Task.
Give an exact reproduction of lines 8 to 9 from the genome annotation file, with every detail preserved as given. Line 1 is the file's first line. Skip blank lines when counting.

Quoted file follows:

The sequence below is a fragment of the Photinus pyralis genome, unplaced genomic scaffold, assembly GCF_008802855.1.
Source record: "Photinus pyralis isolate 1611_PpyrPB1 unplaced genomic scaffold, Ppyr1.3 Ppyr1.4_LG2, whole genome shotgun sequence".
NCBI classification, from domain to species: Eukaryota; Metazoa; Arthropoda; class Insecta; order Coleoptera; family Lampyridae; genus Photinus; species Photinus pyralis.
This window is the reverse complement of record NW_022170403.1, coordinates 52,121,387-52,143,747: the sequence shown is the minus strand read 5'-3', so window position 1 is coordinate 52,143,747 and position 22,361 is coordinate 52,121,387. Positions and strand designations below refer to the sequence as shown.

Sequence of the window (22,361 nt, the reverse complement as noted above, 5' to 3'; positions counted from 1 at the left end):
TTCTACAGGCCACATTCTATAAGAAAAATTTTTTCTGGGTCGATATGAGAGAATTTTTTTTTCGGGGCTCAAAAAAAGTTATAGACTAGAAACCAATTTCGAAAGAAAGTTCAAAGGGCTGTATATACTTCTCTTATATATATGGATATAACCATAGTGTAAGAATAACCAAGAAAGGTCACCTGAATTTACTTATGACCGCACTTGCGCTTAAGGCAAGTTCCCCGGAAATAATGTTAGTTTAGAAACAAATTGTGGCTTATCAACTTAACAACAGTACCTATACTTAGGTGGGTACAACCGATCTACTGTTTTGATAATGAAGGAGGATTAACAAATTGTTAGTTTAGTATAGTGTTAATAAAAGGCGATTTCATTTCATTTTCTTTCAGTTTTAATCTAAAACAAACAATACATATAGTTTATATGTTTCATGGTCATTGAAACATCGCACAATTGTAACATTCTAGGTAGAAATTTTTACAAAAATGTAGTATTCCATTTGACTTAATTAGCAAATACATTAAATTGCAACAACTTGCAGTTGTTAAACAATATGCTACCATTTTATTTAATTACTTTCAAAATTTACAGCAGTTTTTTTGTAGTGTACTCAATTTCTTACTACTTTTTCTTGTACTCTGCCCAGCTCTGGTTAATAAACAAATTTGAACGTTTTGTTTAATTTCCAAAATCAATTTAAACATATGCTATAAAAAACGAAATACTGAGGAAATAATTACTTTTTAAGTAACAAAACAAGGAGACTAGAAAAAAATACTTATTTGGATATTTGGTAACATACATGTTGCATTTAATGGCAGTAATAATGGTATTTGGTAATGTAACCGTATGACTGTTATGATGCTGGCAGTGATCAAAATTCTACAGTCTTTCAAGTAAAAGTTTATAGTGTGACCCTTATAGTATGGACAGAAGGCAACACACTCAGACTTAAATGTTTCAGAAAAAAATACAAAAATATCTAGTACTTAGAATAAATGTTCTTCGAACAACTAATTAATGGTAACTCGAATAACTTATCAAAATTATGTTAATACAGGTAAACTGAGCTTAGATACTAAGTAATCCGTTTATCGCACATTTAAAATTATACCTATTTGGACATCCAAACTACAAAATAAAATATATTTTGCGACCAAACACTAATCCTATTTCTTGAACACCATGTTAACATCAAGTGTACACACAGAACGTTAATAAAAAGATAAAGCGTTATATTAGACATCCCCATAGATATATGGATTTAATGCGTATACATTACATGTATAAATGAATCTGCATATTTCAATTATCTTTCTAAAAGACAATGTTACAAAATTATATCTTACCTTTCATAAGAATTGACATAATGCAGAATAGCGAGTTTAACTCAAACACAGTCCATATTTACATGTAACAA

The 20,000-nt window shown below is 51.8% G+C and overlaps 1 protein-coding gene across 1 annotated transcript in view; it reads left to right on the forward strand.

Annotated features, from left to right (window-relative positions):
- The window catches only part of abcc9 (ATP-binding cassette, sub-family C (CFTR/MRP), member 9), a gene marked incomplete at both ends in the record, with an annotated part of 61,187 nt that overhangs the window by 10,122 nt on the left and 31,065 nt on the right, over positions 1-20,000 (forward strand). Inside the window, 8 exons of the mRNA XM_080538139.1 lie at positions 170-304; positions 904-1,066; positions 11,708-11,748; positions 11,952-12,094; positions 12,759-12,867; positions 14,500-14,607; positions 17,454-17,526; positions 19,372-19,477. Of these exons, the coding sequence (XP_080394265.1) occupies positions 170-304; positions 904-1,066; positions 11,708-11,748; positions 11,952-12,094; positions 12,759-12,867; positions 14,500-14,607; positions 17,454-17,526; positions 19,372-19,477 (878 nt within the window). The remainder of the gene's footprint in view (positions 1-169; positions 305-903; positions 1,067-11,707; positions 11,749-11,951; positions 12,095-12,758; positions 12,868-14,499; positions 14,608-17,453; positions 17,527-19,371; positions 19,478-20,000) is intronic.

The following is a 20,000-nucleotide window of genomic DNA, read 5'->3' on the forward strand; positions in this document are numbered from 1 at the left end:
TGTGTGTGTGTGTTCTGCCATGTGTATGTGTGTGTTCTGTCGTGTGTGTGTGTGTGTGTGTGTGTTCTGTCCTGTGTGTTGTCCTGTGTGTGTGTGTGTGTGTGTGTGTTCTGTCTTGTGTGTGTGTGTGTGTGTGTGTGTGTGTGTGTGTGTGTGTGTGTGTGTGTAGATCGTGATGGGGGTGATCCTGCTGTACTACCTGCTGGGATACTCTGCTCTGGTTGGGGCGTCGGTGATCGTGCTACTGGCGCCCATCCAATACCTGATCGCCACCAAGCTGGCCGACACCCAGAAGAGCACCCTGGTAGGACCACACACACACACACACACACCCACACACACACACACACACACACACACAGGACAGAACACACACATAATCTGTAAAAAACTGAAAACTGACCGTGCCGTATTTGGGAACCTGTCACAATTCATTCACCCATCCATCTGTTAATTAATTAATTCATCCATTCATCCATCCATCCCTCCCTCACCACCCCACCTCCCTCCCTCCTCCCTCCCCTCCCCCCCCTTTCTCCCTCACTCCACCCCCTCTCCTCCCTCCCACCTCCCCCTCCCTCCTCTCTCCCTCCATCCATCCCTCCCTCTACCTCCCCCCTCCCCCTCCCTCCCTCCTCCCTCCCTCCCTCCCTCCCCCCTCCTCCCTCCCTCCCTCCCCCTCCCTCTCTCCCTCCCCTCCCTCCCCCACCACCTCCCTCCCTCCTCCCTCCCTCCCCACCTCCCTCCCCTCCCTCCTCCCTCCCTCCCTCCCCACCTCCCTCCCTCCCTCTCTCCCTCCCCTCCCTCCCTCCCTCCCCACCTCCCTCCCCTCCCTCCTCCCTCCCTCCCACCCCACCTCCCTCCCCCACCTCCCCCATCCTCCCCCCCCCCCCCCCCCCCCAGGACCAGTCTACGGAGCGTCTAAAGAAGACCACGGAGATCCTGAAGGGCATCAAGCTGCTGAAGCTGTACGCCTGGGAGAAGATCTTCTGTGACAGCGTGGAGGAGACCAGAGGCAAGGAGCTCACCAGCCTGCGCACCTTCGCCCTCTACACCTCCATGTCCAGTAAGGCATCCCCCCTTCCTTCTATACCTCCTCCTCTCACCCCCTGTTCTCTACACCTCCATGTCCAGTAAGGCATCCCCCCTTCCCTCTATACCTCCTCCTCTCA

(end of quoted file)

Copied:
Annotated features, from left to right (window-relative positions):
- The window catches only part of abcc9 (ATP-binding cassette, sub-family C (CFTR/MRP), member 9), a gene marked incomplete at both ends in the record, with an annotated part of 61,187 nt that overhangs the window by 10,122 nt on the left and 31,065 nt on the right, over positions 1-20,000 (forward strand). Inside the window, 8 exons of the mRNA XM_080538139.1 lie at positions 170-304; positions 904-1,066; positions 11,708-11,748; positions 11,952-12,094; positions 12,759-12,867; positions 14,500-14,607; positions 17,454-17,526; positions 19,372-19,477. Of these exons, the coding sequence (XP_080394265.1) occupies positions 170-304; positions 904-1,066; positions 11,708-11,748; positions 11,952-12,094; positions 12,759-12,867; positions 14,500-14,607; positions 17,454-17,526; positions 19,372-19,477 (878 nt within the window). The remainder of the gene's footprint in view (positions 1-169; positions 305-903; positions 1,067-11,707; positions 11,749-11,951; positions 12,095-12,758; positions 12,868-14,499; positions 14,608-17,453; positions 17,527-19,371; positions 19,478-20,000) is intronic.